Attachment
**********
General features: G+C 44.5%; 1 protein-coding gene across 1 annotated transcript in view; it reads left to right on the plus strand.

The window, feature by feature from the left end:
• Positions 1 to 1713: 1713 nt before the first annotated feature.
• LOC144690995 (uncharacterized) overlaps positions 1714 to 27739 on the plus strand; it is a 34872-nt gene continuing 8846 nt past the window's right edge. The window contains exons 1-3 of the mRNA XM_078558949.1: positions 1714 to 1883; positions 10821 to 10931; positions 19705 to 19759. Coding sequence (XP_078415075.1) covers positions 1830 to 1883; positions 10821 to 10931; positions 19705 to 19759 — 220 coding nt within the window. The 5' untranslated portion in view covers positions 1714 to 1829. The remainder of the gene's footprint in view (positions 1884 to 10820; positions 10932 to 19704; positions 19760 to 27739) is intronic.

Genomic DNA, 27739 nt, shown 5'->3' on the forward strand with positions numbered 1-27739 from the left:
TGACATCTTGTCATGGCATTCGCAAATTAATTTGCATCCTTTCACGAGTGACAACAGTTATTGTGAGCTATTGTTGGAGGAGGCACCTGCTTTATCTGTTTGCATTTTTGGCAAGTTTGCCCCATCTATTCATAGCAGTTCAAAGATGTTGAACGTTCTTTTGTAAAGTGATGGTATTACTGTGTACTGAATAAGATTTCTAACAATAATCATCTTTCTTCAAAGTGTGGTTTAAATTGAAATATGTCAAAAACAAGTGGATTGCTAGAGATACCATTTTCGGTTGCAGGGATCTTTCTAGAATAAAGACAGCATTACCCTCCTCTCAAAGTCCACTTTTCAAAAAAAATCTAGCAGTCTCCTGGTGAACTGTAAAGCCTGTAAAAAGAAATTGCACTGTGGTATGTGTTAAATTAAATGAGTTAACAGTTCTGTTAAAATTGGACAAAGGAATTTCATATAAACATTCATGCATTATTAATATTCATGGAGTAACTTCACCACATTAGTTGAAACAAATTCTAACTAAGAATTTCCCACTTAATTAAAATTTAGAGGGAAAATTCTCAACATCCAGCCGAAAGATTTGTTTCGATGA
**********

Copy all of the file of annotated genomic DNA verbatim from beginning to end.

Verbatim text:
General features: G+C 44.5%; 1 protein-coding gene across 1 annotated transcript in view; it reads left to right on the plus strand.

The window, feature by feature from the left end:
• Positions 1 to 1713: 1713 nt before the first annotated feature.
• LOC144690995 (uncharacterized) overlaps positions 1714 to 27739 on the plus strand; it is a 34872-nt gene continuing 8846 nt past the window's right edge. The window contains exons 1-3 of the mRNA XM_078558949.1: positions 1714 to 1883; positions 10821 to 10931; positions 19705 to 19759. Coding sequence (XP_078415075.1) covers positions 1830 to 1883; positions 10821 to 10931; positions 19705 to 19759 — 220 coding nt within the window. The 5' untranslated portion in view covers positions 1714 to 1829. The remainder of the gene's footprint in view (positions 1884 to 10820; positions 10932 to 19704; positions 19760 to 27739) is intronic.

Genomic DNA, 27739 nt, shown 5'->3' on the forward strand with positions numbered 1-27739 from the left:
TGACATCTTGTCATGGCATTCGCAAATTAATTTGCATCCTTTCACGAGTGACAACAGTTATTGTGAGCTATTGTTGGAGGAGGCACCTGCTTTATCTGTTTGCATTTTTGGCAAGTTTGCCCCATCTATTCATAGCAGTTCAAAGATGTTGAACGTTCTTTTGTAAAGTGATGGTATTACTGTGTACTGAATAAGATTTCTAACAATAATCATCTTTCTTCAAAGTGTGGTTTAAATTGAAATATGTCAAAAACAAGTGGATTGCTAGAGATACCATTTTCGGTTGCAGGGATCTTTCTAGAATAAAGACAGCATTACCCTCCTCTCAAAGTCCACTTTTCAAAAAAAATCTAGCAGTCTCCTGGTGAACTGTAAAGCCTGTAAAAAGAAATTGCACTGTGGTATGTGTTAAATTAAATGAGTTAACAGTTCTGTTAAAATTGGACAAAGGAATTTCATATAAACATTCATGCATTATTAATATTCATGGAGTAACTTCACCACATTAGTTGAAACAAATTCTAACTAAGAATTTCCCACTTAATTAAAATTTAGAGGGAAAATTCTCAACATCCAGCCGAAAGATTTGTTTCGATGA